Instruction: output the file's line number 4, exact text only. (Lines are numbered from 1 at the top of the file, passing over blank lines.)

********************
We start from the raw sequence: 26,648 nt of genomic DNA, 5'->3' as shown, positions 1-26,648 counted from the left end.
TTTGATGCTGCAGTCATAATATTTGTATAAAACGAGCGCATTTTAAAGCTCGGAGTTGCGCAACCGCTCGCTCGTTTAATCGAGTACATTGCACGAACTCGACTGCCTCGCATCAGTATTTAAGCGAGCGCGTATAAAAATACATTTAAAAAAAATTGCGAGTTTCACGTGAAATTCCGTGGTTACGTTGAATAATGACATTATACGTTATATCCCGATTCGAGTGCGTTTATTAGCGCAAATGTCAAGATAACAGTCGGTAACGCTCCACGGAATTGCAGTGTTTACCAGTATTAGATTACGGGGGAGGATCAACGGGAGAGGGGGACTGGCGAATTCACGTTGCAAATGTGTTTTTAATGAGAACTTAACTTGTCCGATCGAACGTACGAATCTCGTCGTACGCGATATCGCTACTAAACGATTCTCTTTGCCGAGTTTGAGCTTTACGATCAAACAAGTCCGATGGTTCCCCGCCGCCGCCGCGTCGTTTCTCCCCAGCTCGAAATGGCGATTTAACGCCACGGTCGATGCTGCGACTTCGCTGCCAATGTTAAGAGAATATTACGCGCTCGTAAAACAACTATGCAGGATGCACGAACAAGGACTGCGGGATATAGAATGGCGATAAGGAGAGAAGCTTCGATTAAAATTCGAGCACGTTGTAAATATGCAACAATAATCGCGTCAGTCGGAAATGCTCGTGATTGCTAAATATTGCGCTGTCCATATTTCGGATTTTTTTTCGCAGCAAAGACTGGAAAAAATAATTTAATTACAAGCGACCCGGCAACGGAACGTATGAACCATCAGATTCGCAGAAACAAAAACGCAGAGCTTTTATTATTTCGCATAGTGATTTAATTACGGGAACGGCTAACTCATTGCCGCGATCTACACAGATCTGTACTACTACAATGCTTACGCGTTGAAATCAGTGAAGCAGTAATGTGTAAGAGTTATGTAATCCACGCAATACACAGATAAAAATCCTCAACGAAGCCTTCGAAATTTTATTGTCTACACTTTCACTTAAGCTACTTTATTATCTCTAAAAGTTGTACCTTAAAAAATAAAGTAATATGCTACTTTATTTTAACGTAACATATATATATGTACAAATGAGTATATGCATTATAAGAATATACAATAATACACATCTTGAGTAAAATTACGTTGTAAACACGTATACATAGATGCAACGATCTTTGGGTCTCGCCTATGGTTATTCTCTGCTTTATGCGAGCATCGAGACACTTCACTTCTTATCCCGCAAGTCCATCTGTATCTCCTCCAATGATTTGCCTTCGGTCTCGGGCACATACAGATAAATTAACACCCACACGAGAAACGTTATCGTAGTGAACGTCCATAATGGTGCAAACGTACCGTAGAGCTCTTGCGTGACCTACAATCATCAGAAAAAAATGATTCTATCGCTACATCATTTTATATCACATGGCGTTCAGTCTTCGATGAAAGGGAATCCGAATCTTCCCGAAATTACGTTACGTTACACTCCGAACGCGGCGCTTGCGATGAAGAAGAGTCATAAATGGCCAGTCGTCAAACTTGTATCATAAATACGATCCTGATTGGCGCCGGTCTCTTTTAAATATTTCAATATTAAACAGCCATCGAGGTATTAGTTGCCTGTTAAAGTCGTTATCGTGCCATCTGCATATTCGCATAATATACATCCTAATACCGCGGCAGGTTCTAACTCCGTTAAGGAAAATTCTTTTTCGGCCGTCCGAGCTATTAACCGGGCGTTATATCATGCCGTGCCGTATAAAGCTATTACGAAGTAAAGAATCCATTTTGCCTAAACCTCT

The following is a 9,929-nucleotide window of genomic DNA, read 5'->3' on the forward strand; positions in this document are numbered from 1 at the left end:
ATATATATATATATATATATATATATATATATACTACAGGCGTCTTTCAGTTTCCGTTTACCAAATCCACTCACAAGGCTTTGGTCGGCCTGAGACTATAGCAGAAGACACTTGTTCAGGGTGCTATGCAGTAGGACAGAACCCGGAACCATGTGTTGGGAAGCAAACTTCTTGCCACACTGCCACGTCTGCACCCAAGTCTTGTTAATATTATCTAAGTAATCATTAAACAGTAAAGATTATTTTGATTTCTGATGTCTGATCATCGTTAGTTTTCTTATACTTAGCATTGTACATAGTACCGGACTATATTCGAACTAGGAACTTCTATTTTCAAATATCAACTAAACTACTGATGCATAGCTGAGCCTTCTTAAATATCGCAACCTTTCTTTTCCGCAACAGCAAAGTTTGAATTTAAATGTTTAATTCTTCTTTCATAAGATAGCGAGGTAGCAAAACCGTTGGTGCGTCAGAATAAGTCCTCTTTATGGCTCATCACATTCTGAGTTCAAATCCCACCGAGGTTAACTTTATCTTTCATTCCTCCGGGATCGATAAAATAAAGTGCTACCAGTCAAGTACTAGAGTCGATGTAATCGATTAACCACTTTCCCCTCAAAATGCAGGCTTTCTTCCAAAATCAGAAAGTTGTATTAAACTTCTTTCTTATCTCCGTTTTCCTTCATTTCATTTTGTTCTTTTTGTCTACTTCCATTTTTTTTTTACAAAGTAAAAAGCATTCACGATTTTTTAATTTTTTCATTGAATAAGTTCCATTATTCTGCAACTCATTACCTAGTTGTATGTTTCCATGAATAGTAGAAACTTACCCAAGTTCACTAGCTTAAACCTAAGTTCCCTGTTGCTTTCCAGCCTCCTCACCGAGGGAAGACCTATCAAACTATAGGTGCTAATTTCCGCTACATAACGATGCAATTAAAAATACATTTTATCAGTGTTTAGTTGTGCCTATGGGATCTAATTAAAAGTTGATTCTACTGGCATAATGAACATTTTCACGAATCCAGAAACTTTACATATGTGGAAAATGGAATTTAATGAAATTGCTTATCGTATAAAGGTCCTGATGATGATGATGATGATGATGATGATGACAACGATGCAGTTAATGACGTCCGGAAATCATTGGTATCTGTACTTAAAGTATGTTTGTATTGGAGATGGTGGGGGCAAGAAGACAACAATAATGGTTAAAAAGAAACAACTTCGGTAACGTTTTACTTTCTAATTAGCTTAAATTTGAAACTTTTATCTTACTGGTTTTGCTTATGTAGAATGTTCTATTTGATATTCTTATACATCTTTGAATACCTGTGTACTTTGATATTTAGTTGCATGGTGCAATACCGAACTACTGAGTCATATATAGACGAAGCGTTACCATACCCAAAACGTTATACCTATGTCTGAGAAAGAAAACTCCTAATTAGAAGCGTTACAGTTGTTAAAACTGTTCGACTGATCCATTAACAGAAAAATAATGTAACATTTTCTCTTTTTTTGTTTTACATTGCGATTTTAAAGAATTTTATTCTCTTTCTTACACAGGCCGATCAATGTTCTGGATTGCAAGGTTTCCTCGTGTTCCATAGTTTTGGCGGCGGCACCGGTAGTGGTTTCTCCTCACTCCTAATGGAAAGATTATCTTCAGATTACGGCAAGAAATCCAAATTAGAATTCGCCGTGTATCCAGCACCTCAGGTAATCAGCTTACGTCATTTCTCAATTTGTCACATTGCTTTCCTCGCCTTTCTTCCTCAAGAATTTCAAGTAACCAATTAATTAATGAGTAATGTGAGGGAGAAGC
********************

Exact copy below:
ATATATATATATATATATATATATATATATATACTACAGGCGTCTTTCAGTTTCCGTTTACCAAATCCACTCACAAGGCTTTGGTCGGCCTGAGACTATAGCAGAAGACACTTGTTCAGGGTGCTATGCAGTAGGACAGAACCCGGAACCATGTGTTGGGAAGCAAACTTCTTGCCACACTGCCACGTCTGCACCCAAGTCTTGTTAATATTATCTAAGTAATCATTAAACAGTAAAGATTATTTTGATTTCTGATGTCTGATCATCGTTAGTTTTCTTATACTTAGCATTGTACATAGTACCGGACTATATTCGAACTAGGAACTTCTATTTTCAAATATCAACTAAACTACTGATGCATAGCTGAGCCTTCTTAAATATCGCAACCTTTCTTTTCCGCAACAGCAAAGTTTGAATTTAAATGTTTAATTCTTCTTTCATAAGATAGCGAGGTAGCAAAACCGTTGGTGCGTCAGAATAAGTCCTCTTTATGGCTCATCACATTCTGAGTTCAAATCCCACCGAGGTTAACTTTATCTTTCATTCCTCCGGGATCGATAAAATAAAGTGCTACCAGTCAAGTACTAGAGTCGATGTAATCGATTAACCACTTTCCCCTCAAAATGCAGGCTTTCTTCCAAAATCAGAAAGTTGTATTAAACTTCTTTCTTATCTCCGTTTTCCTTCATTTCATTTTGTTCTTTTTGTCTACTTCCATTTTTTTTTTACAAAGTAAAAAGCATTCACGATTTTTTAATTTTTTCATTGAATAAGTTCCATTATTCTGCAACTCATTACCTAGTTGTATGTTTCCATGAATAGTAGAAACTTACCCAAGTTCACTAGCTTAAACCTAAGTTCCCTGTTGCTTTCCAGCCTCCTCACCGAGGGAAGACCTATCAAACTATAGGTGCTAATTTCCGCTACATAACGATGCAATTAAAAATACATTTTATCAGTGTTTAGTTGTGCCTATGGGATCTAATTAAAAGTTGATTCTACTGGCATAATGAACATTTTCACGAATCCAGAAACTTTACATATGTGGAAAATGGAATTTAATGAAATTGCTTATCGTATAAAGGTCCTGATGATGATGATGATGATGATGATGATGACAACGATGCAGTTAATGACGTCCGGAAATCATTGGTATCTGTACTTAAAGTATGTTTGTATTGGAGATGGTGGGGGCAAGAAGACAACAATAATGGTTAAAAAGAAACAACTTCGGTAACGTTTTACTTTCTAATTAGCTTAAATTTGAAACTTTTATCTTACTGGTTTTGCTTATGTAGAATGTTCTATTTGATATTCTTATACATCTTTGAATACCTGTGTACTTTGATATTTAGTTGCATGGTGCAATACCGAACTACTGAGTCATATATAGACGAAGCGTTACCATACCCAAAACGTTATACCTATGTCTGAGAAAGAAAACTCCTAATTAGAAGCGTTACAGTTGTTAAAACTGTTCGACTGATCCATTAACAGAAAAATAATGTAACATTTTCTCTTTTTTTGTTTTACATTGCGATTTTAAAGAATTTTATTCTCTTTCTTACACAGGCCGATCAATGTTCTGGATTGCAAGGTTTCCTCGTGTTCCATAGTTTTGGCGGCGGCACCGGTAGTGGTTTCTCCTCACTCCTAATGGAAAGATTATCTTCAGATTACGGCAAGAAATCCAAATTAGAATTCGCCGTGTATCCAGCACCTCAGGTAATCAGCTTACGTCATTTCTCAATTTGTCACATTGCTTTCCTCGCCTTTCTTCCTCAAGAATTTCAAGTAACCAATTAATTAATGAGTAATGTGAGGGAGAAGC